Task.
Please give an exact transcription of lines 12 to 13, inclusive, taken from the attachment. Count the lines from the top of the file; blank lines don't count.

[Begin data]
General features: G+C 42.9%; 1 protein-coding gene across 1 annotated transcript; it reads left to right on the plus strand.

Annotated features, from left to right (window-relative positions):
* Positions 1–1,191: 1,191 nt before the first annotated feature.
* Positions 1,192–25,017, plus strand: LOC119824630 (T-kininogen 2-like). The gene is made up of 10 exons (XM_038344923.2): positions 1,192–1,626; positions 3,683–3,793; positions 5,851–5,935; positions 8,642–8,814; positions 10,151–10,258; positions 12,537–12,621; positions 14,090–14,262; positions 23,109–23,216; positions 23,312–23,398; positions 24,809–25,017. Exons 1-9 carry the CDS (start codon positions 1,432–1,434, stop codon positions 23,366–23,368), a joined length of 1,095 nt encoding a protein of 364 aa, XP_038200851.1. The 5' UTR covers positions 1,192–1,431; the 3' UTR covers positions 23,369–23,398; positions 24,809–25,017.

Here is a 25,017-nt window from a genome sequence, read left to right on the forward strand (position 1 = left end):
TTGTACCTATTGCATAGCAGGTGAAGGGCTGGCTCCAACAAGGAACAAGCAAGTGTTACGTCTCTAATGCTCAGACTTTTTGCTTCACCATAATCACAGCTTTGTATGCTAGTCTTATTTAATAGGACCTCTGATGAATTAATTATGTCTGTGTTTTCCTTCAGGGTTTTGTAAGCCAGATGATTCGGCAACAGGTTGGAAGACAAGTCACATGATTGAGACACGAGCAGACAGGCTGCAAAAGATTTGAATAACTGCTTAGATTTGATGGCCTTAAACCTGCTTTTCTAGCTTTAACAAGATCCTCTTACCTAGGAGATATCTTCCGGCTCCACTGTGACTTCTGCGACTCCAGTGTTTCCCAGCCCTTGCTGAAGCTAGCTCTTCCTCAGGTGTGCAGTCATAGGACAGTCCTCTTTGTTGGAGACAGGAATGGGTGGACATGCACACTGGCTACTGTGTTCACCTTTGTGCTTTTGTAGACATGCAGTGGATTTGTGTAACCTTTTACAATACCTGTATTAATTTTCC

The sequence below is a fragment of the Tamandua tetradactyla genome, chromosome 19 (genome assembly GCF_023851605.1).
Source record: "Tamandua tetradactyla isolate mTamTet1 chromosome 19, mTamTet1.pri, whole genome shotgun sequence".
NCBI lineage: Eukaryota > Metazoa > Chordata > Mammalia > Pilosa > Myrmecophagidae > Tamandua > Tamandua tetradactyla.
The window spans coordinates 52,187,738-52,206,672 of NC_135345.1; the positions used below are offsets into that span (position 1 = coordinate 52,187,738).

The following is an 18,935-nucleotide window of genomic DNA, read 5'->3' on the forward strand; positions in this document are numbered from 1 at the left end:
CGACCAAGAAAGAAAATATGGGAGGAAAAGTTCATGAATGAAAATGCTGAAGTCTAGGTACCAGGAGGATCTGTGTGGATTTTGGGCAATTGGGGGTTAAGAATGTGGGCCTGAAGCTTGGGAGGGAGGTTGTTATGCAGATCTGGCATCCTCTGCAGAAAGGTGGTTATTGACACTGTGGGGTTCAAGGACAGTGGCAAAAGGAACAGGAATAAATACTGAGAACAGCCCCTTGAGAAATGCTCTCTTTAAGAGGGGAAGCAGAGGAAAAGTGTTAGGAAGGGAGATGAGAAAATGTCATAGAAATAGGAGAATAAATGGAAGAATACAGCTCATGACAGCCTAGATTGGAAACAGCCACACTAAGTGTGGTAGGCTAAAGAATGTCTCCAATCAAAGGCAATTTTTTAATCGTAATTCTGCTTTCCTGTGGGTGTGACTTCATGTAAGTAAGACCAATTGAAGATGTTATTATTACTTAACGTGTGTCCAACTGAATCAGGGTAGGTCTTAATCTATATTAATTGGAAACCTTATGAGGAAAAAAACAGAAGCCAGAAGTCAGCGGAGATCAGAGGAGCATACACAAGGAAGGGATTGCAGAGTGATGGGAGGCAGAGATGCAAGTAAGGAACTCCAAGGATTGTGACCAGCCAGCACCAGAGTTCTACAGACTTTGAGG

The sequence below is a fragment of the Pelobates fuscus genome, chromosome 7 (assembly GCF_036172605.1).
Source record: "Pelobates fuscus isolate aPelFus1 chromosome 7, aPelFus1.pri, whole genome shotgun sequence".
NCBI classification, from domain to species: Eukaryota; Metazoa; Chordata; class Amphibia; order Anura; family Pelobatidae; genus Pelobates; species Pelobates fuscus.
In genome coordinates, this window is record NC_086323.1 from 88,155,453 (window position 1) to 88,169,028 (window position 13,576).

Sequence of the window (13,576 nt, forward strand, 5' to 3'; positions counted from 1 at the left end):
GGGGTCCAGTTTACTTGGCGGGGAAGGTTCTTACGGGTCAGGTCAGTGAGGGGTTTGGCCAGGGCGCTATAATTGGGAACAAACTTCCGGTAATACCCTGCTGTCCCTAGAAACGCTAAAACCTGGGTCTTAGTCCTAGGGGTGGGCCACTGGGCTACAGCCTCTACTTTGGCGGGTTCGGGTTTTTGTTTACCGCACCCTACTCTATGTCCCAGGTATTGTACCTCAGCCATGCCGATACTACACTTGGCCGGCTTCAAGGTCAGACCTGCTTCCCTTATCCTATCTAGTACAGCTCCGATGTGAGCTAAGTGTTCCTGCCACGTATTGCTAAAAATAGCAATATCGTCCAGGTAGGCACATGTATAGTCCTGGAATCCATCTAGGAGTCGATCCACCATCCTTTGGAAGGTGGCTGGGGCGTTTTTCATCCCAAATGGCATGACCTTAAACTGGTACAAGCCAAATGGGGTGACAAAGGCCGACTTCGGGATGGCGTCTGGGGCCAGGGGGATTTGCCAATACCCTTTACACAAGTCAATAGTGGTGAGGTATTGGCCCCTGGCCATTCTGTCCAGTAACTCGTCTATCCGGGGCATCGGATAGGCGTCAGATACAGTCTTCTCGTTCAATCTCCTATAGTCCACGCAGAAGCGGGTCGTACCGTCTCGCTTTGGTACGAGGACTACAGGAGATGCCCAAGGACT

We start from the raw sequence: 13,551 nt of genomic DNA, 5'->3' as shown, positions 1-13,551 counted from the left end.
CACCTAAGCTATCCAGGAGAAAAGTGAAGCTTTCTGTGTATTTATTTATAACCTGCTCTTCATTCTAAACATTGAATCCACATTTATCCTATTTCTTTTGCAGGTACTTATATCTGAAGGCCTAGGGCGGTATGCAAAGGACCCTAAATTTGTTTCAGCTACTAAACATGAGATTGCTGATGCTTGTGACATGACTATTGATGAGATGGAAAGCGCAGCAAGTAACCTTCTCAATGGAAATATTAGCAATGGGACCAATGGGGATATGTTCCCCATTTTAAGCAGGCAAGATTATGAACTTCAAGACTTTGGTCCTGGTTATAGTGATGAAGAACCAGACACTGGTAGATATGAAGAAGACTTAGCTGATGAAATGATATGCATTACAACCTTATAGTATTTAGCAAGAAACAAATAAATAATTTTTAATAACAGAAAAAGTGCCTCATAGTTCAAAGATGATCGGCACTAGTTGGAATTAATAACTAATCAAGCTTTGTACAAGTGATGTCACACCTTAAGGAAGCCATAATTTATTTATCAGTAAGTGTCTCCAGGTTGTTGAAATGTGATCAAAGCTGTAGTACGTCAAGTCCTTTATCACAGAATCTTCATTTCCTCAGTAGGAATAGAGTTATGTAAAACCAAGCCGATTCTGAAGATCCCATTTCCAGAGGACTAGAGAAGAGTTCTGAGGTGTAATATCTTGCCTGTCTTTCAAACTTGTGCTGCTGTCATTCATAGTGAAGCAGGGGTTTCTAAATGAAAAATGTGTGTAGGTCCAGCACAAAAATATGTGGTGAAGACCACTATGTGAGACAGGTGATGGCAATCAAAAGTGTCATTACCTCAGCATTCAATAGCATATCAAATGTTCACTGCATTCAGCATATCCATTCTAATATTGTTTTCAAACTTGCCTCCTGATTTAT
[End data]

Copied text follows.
CGACCAAGAAAGAAAATATGGGAGGAAAAGTTCATGAATGAAAATGCTGAAGTCTAGGTACCAGGAGGATCTGTGTGGATTTTGGGCAATTGGGGGTTAAGAATGTGGGCCTGAAGCTTGGGAGGGAGGTTGTTATGCAGATCTGGCATCCTCTGCAGAAAGGTGGTTATTGACACTGTGGGGTTCAAGGACAGTGGCAAAAGGAACAGGAATAAATACTGAGAACAGCCCCTTGAGAAATGCTCTCTTTAAGAGGGGAAGCAGAGGAAAAGTGTTAGGAAGGGAGATGAGAAAATGTCATAGAAATAGGAGAATAAATGGAAGAATACAGCTCATGACAGCCTAGATTGGAAACAGCCACACTAAGTGTGGTAGGCTAAAGAATGTCTCCAATCAAAGGCAATTTTTTAATCGTAATTCTGCTTTCCTGTGGGTGTGACTTCATGTAAGTAAGACCAATTGAAGATGTTATTATTACTTAACGTGTGTCCAACTGAATCAGGGTAGGTCTTAATCTATATTAATTGGAAACCTTATGAGGAAAAAAACAGAAGCCAGAAGTCAGCGGAGATCAGAGGAGCATACACAAGGAAGGGATTGCAGAGTGATGGGAGGCAGAGATGCAAGTAAGGAACTCCAAGGATTGTGACCAGCCAGCACCAGAGTTCTACAGACTTTGAGG

The sequence below is a fragment of the Pelobates fuscus genome, chromosome 7 (assembly GCF_036172605.1).